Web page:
Buying for investment? Factor in RPGT too
Of course the government has announced it month ago and seems to have imposed it immediately when New Year comes. There were two announcements made with regards to Real Property Gain Tax in 2009 which basically announced the resurrection of the dormant RPGT, as it is widely known, after it was put to sleep in April 2007. Everyone was happy when it was announced in 2007 that Malaysian who sold off their properties is not subjected to any more tax. As Malaysians do not have to declare any of their assets in their income tax (except for companies and individual who wants to get the benefit of paying interest to finance the purchase of their properties), within April 2007 until December 2009, Malaysia got away with the full profit of selling and making a profit of any house they owned.
Then in Budget 2010, the Prime Minister announced the return of the dreaded RPGT. Everyone was surprised of its severity as ANY transaction will be subject to RPGT. Which means that anyone selling his or her property, if they make a profit, they will have to pay a flat tax of 5%. Which means that, if you make a profit of RM10,000, your RPGT will be RM500 (this is a simplistic explanation without any exemption being taken into account). All this is supposed to be imposed on the people immediately on 1.1.2010.
Then, in another announcement, at the very last moment before the date of implementation, the Prime Minister announced a kind of reversal which gives the people some kind of reprieve. Basically, the government decided to give a kind of an exemption (which may not last forever) to the people in which only properties below 5 years being held by an individual will be taxed. How the tax is calculated is another matter.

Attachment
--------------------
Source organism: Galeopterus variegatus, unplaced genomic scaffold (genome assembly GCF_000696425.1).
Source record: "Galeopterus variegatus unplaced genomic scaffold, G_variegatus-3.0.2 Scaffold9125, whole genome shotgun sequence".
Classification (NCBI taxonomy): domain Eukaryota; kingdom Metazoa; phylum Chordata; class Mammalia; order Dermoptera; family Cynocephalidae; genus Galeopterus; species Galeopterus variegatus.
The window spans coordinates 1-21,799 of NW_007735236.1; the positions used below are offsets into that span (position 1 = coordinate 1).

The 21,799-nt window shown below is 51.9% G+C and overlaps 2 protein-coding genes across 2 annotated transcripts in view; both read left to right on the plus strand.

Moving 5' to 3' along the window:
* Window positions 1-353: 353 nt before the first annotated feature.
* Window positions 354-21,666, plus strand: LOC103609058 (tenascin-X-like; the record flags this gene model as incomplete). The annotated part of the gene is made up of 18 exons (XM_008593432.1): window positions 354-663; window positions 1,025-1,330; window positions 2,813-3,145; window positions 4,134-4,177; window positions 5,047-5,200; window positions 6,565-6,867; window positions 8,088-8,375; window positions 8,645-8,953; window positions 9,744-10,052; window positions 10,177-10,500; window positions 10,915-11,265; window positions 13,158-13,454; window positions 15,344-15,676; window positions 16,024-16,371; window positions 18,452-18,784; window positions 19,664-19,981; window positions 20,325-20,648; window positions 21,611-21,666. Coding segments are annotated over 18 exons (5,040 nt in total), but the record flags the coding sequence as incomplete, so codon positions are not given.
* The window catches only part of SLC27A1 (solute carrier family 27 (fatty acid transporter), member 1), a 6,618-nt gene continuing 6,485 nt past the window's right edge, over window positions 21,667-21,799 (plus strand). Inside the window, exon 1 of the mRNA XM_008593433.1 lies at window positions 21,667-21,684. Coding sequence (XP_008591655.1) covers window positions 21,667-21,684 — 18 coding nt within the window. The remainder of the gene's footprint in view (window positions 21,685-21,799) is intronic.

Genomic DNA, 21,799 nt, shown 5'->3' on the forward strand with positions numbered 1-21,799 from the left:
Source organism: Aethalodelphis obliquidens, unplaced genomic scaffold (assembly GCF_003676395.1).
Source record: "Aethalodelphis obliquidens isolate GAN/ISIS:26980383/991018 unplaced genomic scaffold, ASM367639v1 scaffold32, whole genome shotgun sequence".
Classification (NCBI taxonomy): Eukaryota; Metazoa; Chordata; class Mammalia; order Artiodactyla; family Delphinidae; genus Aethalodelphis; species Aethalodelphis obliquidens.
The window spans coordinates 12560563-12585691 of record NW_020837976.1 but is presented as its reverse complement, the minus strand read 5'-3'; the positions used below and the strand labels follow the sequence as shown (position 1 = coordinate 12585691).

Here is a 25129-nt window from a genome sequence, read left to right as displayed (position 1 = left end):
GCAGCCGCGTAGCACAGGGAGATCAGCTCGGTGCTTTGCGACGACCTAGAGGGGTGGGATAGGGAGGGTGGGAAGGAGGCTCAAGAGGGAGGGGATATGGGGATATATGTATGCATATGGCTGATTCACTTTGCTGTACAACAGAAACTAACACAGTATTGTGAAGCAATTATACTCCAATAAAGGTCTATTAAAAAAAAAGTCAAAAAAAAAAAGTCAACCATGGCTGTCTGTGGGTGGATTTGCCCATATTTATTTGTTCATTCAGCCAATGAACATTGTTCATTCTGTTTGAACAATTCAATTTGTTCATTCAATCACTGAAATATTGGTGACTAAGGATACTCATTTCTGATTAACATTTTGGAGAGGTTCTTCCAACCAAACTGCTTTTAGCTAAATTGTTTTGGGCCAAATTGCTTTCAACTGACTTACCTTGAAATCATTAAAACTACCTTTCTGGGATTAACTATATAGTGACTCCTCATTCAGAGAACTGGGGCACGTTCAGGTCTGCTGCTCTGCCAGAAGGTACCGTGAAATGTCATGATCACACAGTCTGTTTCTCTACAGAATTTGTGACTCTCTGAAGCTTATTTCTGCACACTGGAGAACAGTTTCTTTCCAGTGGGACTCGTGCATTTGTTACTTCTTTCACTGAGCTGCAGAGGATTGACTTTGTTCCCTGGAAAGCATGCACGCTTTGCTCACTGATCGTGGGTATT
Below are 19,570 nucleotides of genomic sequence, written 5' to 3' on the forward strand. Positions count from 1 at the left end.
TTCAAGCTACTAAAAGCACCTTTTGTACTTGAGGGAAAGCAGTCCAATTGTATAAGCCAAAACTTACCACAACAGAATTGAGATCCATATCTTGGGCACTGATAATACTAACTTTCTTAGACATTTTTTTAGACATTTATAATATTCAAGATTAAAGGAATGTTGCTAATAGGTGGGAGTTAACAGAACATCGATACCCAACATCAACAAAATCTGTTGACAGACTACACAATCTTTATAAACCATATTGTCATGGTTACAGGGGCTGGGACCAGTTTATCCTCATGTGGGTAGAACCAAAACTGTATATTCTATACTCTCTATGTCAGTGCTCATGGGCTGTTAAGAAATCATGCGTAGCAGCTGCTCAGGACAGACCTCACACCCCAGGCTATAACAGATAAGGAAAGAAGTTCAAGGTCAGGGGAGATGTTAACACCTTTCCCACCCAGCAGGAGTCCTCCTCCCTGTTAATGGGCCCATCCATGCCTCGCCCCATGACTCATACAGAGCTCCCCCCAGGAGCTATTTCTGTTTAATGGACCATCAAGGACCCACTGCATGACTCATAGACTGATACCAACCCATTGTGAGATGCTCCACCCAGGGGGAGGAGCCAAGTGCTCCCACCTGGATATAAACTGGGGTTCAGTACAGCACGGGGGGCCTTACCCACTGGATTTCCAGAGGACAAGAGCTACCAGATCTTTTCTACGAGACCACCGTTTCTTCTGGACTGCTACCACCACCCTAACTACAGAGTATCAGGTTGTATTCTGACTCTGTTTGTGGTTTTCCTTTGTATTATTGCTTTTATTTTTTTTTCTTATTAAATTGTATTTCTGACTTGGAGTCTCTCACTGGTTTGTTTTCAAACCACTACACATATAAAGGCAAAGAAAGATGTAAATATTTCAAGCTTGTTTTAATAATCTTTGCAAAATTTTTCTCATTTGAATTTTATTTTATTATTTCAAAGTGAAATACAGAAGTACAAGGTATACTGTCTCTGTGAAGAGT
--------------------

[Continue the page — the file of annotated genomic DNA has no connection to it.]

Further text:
So, what is the salient points of the new RPGT? Here are the basic operation of the new RPGT :
1) You will have to submit the forms for the determination of RPGT called CKHT 1 (for seller) and CKHT 2 (for buyer), either you think you will be taxed on the sale of your property or not. Even if you held the property more than 5 years, my advice is to ensure that you have submitted your form to the nearest Lembaga Hasil Dalam Negeri (LHDN). When you get an exemption letter or better known as a clearance letter, only then will you be in the clear.
2) You have to file these forms within 60 days of the signing of your Sale & Purchase Agreement. When it says 'days' there, it means 'working days'. It was changed from 'one month' to '60 days' in the Real Property Gain Tax Act.
3) The next important point is that the buyer (referred to as the acquirer in the Act) of the property has to forward a sum of two percent (2%) from the total purchase price to the LHDN regardless whether the buyer (or the seller) thinks he will or will not be taxed.
This is a very controversial and unprecedented piece of law in which the buyer has to pay this 2 percent regardless of any reason and can only be returned if it is determine that the seller is not liable to pay any RPGT or if he has to, it will be utilised for the payment of such amount.
These basic points are the important points that people must know about Real Property Gain Tax.
Just a reminder, all lawyers will offer the service of filing and ensuring you get the letter of clearance or make the necessary payment to LHDN. The burden of retaining the 2% of the purchase price and its payment under the law is on the acquirer or better known as the buyer. Buyer will be subject to penalty if he does not act on this. However, once you appoint a lawyer to do the filing of CKHT 1 or CKHT 2, the burden will be shifted to the lawyer under the Contract for Service you have appoint him under. Of course, as the buyer, you will be the one who will be penalised, if it was found you fail to file or pay anything to LHDN under RPGT but then, if you have a lawyer, you can claim the failure on him (unless he can prove back that you were at fault or he has done everything his power to enforce this part of the Act on you)
p/s : There are other explanations in the amendment about the calculation of RPGT which are actually done by LHDN (meaning you can huff and puff but in the end they are the one which will determine how much is the RPGT you have to pay) but as a lawyer, I am too dumb to understand it. Let me give you an example the wordings used :
"is the amount of tax charged on the chargeable gain on the person at the appropriate tax rate reduced by the amount of tax charged on such chargeable gain at the rate of five per cent"
p.p.s : Every time I tell my wife of such a piece of law exist, she will coolly says, "Wasn't it drafted by a lawyer?"